In the city everyone either works for the line, usually as a Station Dancer (a member of the human ceiling) or as a prostitute: As he wanders through the station, Otthild, a woman who works both professions, picks up Gris.

The edges of the railroad curl out into the valley, and drag up a town from the earth, whatever town the Conductor dreams of that day, whatever city the tracks long to see. And so there is a river of brandy, and the lime-tart trees, and roads of bread. The Line brought folk, and they stayed (Valente, 2012).

Blind Delight is a city without need. Cattle that have been roasted brown and glistening wander through the city with knives in their flanks. They contentedly offer their flesh to those who are hungry. The river is filled with a rich brandy. The houses are made of brown cake. The streets are paved in bread. Yet, as Gris jokes about how he would pay for Otthild’s services in “a city without want,” she responds, “no one is without want.” There is a difference between “want” and “need” that he has yet to comprehend.

Otthild tells Gris that her mother was a ticket-taker for the line who went down to the edges of the railroad to find the gold spike laid there at the beginning of time. Her mother laid next to the golden spike and cried for the man who lost his life when laying the gold spike; it was there Otthild was conceived—part human, part clockwork, and part gold:

Her skin opens, soft as cloth, and her bones, and her lungs, peeling back like gift-box tissue. Beneath all this is her heart, and it is golden, gleaming, bright at the bottom of her body. A good part of her blood is gold, too, flowing out from the metallic ventricles. She is terrible, and crisp, and clear, a Jacobean diagram of womanhood, her heart burning, burning, burning golden as God (Valente, 2012).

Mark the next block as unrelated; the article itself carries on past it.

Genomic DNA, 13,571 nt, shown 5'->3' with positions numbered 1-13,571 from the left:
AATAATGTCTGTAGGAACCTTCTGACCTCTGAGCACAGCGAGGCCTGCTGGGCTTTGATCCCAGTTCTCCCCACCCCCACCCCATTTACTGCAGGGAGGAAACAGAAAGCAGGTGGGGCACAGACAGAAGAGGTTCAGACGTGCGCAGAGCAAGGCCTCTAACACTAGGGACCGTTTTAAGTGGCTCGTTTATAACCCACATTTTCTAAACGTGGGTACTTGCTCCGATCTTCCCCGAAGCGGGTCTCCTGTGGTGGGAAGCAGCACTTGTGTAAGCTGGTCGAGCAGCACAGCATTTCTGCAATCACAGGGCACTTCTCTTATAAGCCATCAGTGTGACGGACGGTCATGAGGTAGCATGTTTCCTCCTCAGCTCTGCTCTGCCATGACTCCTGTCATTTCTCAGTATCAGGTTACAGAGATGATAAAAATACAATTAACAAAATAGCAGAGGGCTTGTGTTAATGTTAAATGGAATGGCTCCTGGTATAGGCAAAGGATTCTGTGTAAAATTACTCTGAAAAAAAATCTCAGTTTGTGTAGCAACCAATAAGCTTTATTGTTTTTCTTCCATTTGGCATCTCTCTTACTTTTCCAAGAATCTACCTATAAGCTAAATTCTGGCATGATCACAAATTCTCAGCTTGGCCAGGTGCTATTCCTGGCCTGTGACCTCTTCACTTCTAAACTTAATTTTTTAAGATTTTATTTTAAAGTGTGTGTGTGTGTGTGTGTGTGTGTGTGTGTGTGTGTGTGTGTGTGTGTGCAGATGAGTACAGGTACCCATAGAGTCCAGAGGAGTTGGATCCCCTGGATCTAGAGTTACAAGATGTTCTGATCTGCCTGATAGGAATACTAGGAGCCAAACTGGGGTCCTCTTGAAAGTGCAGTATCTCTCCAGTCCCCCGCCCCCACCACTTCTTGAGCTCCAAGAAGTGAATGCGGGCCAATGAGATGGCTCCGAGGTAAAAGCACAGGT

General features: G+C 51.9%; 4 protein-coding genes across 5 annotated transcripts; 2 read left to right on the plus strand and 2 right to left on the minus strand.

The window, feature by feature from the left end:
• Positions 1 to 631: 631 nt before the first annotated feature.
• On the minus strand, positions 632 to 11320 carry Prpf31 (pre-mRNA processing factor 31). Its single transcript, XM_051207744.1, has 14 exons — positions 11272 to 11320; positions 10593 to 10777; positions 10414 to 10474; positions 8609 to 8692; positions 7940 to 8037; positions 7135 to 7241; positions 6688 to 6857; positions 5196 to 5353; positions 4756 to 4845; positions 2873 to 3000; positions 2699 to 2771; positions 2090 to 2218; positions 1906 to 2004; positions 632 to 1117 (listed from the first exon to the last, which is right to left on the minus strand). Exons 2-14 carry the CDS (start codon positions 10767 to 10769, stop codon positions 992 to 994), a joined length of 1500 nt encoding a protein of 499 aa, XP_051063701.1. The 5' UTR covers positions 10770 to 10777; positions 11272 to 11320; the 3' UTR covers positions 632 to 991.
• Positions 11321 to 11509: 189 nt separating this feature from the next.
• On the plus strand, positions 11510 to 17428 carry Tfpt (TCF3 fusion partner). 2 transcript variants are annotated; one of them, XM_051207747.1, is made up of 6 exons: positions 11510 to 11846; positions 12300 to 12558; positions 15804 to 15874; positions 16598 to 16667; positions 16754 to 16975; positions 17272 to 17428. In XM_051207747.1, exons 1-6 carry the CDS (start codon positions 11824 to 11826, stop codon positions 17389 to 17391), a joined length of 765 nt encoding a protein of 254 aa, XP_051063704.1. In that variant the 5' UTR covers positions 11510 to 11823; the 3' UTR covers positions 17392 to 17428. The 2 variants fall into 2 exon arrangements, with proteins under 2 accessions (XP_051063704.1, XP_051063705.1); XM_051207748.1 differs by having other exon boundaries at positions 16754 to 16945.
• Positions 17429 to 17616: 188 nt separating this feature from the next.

The people of Blind Delight are collectors, she informs Gris. Since food and shelter are completely fulfilled, what people want is refined. Otthild’s mother wanted to see the gold spike. She wanted a child. When Otthild was born, she polished her daughter’s heart every night before bed. Another woman collects calf’s tails. Otthild collects return train tickets.

Gris gives her his ticket, even though he has no reassurance that he can return home. Otthild tells him:

Maybe they would sell you a new one. Maybe they would let you inside. Maybe not. We are often perverse. Maybe the Station is full of Midwesterners trying to buy a ticket home with everything they own, even flesh, even bone.

Back in Chicago the woman in black glasses steps onto the train . . .

Review

“The City of Blind Delight” is a short story that I highly recommend. It has a unique mixture of steampunk, fantasy, and sci-fi; it is not easy to plug it into a particular genre. It leaves a reader guessing—is Gris dead? Is he in heaven or in hell? Does he sell his chance at redemption (to leave on the train) for one night with Otthild? Or is he making a conscious choice to stay and enjoy what the world has to offer? It is up to the reader to decide.

Screen Shot 2016-07-31 at 11.41.26 PM

The Unpleasantness at Baskerville Hall

Review Photo

Author: Chris Dolley
Release: 2016
Series: Reeves & Worcester
Genre: Steampunk | Mystery | Humor
Edition: Ebook
Pages: 246
Publisher: Book View Cafe
Buy it here: Book View Cafe

Screen Shot 2016-06-30 at 11.29.18 PMBlurb

Wodehouse steampunk version of The Hound of the Baskervilles!

An escaped cannibal, a family curse … and Reginald Worcester turning up on the doorstep. Could things get any worse for the Baskerville-Smythe family?

As the bodies pile up, only a detective with a rare brain – and Reggie’s is so rare it’s positively endangered – can even hope to solve the case.

But… there is the small matter that most of the guests aren’t who they say they are, the main suspect has cloven feet, and a strange mist hangs over great Grimdark Mire.